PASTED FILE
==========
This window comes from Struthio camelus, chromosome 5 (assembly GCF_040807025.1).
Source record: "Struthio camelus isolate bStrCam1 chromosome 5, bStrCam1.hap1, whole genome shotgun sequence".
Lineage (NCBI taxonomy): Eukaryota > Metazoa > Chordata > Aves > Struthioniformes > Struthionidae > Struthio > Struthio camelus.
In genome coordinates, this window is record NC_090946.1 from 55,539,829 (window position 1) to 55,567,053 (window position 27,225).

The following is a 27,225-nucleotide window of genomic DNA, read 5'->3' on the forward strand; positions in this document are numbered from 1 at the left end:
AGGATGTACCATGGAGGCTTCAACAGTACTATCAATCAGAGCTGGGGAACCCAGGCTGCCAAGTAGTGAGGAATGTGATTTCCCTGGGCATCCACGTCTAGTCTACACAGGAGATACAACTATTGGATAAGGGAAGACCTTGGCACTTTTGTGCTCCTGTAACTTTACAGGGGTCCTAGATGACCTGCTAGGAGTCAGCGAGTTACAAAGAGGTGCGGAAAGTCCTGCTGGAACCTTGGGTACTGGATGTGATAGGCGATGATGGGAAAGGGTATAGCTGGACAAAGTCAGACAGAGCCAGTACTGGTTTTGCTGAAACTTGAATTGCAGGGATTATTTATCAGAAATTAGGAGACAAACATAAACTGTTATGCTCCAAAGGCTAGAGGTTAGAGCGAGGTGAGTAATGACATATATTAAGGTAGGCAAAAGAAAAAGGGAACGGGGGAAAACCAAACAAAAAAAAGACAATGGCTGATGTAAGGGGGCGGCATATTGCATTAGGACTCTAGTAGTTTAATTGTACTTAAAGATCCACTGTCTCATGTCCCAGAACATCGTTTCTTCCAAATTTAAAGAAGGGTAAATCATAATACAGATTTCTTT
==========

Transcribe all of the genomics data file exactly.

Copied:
This window comes from Struthio camelus, chromosome 5 (assembly GCF_040807025.1).
Source record: "Struthio camelus isolate bStrCam1 chromosome 5, bStrCam1.hap1, whole genome shotgun sequence".
Lineage (NCBI taxonomy): Eukaryota > Metazoa > Chordata > Aves > Struthioniformes > Struthionidae > Struthio > Struthio camelus.
In genome coordinates, this window is record NC_090946.1 from 55,539,829 (window position 1) to 55,567,053 (window position 27,225).

The following is a 27,225-nucleotide window of genomic DNA, read 5'->3' on the forward strand; positions in this document are numbered from 1 at the left end:
AGGATGTACCATGGAGGCTTCAACAGTACTATCAATCAGAGCTGGGGAACCCAGGCTGCCAAGTAGTGAGGAATGTGATTTCCCTGGGCATCCACGTCTAGTCTACACAGGAGATACAACTATTGGATAAGGGAAGACCTTGGCACTTTTGTGCTCCTGTAACTTTACAGGGGTCCTAGATGACCTGCTAGGAGTCAGCGAGTTACAAAGAGGTGCGGAAAGTCCTGCTGGAACCTTGGGTACTGGATGTGATAGGCGATGATGGGAAAGGGTATAGCTGGACAAAGTCAGACAGAGCCAGTACTGGTTTTGCTGAAACTTGAATTGCAGGGATTATTTATCAGAAATTAGGAGACAAACATAAACTGTTATGCTCCAAAGGCTAGAGGTTAGAGCGAGGTGAGTAATGACATATATTAAGGTAGGCAAAAGAAAAAGGGAACGGGGGAAAACCAAACAAAAAAAAGACAATGGCTGATGTAAGGGGGCGGCATATTGCATTAGGACTCTAGTAGTTTAATTGTACTTAAAGATCCACTGTCTCATGTCCCAGAACATCGTTTCTTCCAAATTTAAAGAAGGGTAAATCATAATACAGATTTCTTT